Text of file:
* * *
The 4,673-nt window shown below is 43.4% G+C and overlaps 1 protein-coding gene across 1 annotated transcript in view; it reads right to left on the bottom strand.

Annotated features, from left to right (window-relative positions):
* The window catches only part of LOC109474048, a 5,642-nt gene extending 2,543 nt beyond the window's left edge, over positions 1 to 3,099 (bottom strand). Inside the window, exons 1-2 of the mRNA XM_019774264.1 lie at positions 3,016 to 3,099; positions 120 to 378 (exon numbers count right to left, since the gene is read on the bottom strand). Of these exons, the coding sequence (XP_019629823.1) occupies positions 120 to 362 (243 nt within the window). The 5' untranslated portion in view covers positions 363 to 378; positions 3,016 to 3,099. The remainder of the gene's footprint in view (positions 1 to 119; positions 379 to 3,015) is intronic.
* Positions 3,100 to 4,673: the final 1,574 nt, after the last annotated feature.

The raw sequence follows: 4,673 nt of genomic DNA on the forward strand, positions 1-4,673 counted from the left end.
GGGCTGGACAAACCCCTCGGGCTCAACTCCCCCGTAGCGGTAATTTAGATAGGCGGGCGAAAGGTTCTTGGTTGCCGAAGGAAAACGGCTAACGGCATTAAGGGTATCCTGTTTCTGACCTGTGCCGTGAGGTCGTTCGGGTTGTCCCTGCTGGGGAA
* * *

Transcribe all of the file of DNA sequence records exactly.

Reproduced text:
The 4,673-nt window shown below is 43.4% G+C and overlaps 1 protein-coding gene across 1 annotated transcript in view; it reads right to left on the bottom strand.

Annotated features, from left to right (window-relative positions):
* The window catches only part of LOC109474048, a 5,642-nt gene extending 2,543 nt beyond the window's left edge, over positions 1 to 3,099 (bottom strand). Inside the window, exons 1-2 of the mRNA XM_019774264.1 lie at positions 3,016 to 3,099; positions 120 to 378 (exon numbers count right to left, since the gene is read on the bottom strand). Of these exons, the coding sequence (XP_019629823.1) occupies positions 120 to 362 (243 nt within the window). The 5' untranslated portion in view covers positions 363 to 378; positions 3,016 to 3,099. The remainder of the gene's footprint in view (positions 1 to 119; positions 379 to 3,015) is intronic.
* Positions 3,100 to 4,673: the final 1,574 nt, after the last annotated feature.

The raw sequence follows: 4,673 nt of genomic DNA on the forward strand, positions 1-4,673 counted from the left end.
GGGCTGGACAAACCCCTCGGGCTCAACTCCCCCGTAGCGGTAATTTAGATAGGCGGGCGAAAGGTTCTTGGTTGCCGAAGGAAAACGGCTAACGGCATTAAGGGTATCCTGTTTCTGACCTGTGCCGTGAGGTCGTTCGGGTTGTCCCTGCTGGGGAA